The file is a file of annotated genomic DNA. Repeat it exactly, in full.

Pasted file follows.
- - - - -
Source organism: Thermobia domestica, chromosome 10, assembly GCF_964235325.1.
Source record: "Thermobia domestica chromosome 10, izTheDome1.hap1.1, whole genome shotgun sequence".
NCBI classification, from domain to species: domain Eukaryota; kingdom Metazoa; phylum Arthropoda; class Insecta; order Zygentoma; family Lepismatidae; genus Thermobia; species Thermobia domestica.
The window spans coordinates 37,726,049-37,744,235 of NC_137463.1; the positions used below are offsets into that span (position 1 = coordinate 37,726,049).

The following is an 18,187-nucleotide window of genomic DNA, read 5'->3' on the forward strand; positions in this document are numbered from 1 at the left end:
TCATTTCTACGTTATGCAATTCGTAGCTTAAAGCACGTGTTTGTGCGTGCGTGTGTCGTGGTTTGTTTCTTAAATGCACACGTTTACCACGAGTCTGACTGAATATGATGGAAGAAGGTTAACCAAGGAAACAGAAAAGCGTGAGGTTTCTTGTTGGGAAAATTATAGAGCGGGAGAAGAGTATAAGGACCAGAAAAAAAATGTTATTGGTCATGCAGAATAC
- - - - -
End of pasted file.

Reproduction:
Source organism: Thermobia domestica, chromosome 10, assembly GCF_964235325.1.
Source record: "Thermobia domestica chromosome 10, izTheDome1.hap1.1, whole genome shotgun sequence".
NCBI classification, from domain to species: domain Eukaryota; kingdom Metazoa; phylum Arthropoda; class Insecta; order Zygentoma; family Lepismatidae; genus Thermobia; species Thermobia domestica.
The window spans coordinates 37,726,049-37,744,235 of NC_137463.1; the positions used below are offsets into that span (position 1 = coordinate 37,726,049).

The following is an 18,187-nucleotide window of genomic DNA, read 5'->3' on the forward strand; positions in this document are numbered from 1 at the left end:
TCATTTCTACGTTATGCAATTCGTAGCTTAAAGCACGTGTTTGTGCGTGCGTGTGTCGTGGTTTGTTTCTTAAATGCACACGTTTACCACGAGTCTGACTGAATATGATGGAAGAAGGTTAACCAAGGAAACAGAAAAGCGTGAGGTTTCTTGTTGGGAAAATTATAGAGCGGGAGAAGAGTATAAGGACCAGAAAAAAAATGTTATTGGTCATGCAGAATAC